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3D Printing: A definitive guide to how an object is printed

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Futuristic Medical Technology: 5 things you should look forward to

3D printing has since its inception continued to awe people. Having such technology at our disposal is just nothing short of a miracle. However, there is still a lot of confusion revolving around the whole process.

In this article, we demystify the whole process for you to give you a better understanding of what 3D printing is and how it’s done.

As you can guess by the name, 3D printing is exactly what it sounds like. Instead of printing on regular paper, you print in all three dimensions, hence ending up with a physical object.

The way these printers work is straightforward. There is a filament which is fed into what’s called an extruder. The extruder heats up, melting the filament, and then starts ‘printing’ the object layer by layer.

The filaments come in multiple colours and materials. You can get anything from ABS or PLA (the most common ones) to even stainless steel and wood.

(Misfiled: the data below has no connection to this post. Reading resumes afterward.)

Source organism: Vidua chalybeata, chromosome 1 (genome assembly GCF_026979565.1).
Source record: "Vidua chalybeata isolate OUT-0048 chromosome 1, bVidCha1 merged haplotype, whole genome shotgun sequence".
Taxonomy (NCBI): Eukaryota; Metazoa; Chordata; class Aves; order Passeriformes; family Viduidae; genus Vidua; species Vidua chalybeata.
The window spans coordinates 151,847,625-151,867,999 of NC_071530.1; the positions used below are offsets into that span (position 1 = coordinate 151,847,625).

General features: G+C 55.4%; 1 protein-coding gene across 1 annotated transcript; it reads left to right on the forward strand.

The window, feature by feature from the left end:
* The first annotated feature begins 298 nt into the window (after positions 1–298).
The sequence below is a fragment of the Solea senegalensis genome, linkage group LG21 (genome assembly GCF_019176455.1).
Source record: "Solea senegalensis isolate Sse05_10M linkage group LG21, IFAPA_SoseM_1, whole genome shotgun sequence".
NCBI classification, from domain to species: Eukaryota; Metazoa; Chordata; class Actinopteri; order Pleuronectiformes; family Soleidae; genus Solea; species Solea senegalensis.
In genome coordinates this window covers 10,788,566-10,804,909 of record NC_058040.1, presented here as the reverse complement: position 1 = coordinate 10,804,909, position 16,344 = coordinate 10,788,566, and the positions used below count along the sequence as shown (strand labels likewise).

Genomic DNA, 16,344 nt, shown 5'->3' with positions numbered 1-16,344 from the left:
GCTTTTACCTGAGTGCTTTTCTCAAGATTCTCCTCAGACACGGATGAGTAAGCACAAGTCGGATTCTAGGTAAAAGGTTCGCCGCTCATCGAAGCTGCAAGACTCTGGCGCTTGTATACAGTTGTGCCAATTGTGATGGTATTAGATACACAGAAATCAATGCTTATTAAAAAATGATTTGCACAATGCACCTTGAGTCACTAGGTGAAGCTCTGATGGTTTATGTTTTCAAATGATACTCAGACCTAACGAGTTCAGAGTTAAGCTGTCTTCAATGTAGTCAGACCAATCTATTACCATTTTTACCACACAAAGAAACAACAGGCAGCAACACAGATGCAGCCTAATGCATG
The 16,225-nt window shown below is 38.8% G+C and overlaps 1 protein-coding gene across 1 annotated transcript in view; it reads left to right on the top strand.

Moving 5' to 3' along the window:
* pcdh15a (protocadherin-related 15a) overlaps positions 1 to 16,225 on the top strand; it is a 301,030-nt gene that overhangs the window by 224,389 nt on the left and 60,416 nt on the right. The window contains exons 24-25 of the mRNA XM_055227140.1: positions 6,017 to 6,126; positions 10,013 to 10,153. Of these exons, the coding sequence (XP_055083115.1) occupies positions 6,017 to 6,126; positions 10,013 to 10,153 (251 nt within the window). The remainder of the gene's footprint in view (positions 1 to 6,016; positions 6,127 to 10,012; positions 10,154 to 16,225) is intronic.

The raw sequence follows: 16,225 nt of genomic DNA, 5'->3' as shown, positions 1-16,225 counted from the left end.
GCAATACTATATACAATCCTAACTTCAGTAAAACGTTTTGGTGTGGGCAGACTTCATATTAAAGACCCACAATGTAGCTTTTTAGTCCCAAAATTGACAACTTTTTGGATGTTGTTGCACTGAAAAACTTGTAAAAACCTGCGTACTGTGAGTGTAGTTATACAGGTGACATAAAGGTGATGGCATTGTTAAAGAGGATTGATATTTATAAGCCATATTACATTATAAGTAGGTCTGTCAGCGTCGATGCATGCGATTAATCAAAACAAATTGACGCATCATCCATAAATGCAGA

3D printers, though initially extremely expensive, have now become extremely accessible to everyone. You can pick a 3D printer from Amazon right now for about INR 12k. Of course, it won’t be as fast or accurate as of the more expensive ones, but it’ll get the job done.

3D printers come in all shapes and sizes. You can print anything from bones to entire houses. All you need is a printer capable enough to handle the task.

Also read: The Future of 3D Printing

How is an object printed?

Although the exact process differs for each printer, the core process is the same. You design an object in a 3D designing software such as Blender or Maya. Then you pass it through the slicer software for your specific printer, which coverts the purpose in gcode or x3g depending upon the printer. These files contain data such as coordinates and thickness etc.

Here’s a coupler I designed to print in Blender3D

After this, all you have to do is copy the output from the slicing software onto a memory card, put it in your printer, and you’re all set to print.

Note that the designing process can be cumbersome, especially for newcomers. You’re not just designing an object in 3D space, but you’re also printing it. This means that the design has to be practical. Then there are measurements, which have to be spot on.

There are websites like Thingiverse where a lot of people upload their designs which are ready to print. So we suggest you search before you get to the designing software of choice. You might save yourself quite a lot of time. And that’s it. That’s how you 3D print an object.

Also read: Futuristic Medical Technology: 5 things you should look forward to

Yadullah Abidi

Yadullah Abidi

Yadullah is a Computer Science graduate who writes/edits/shoots/codes all things cybersecurity, gaming, and tech hardware. When he's not, he streams himself racing virtual cars. He's been writing and reporting on tech and cybersecurity with websites like Candid.Technology and MakeUseOf since 2018. You can contact him here: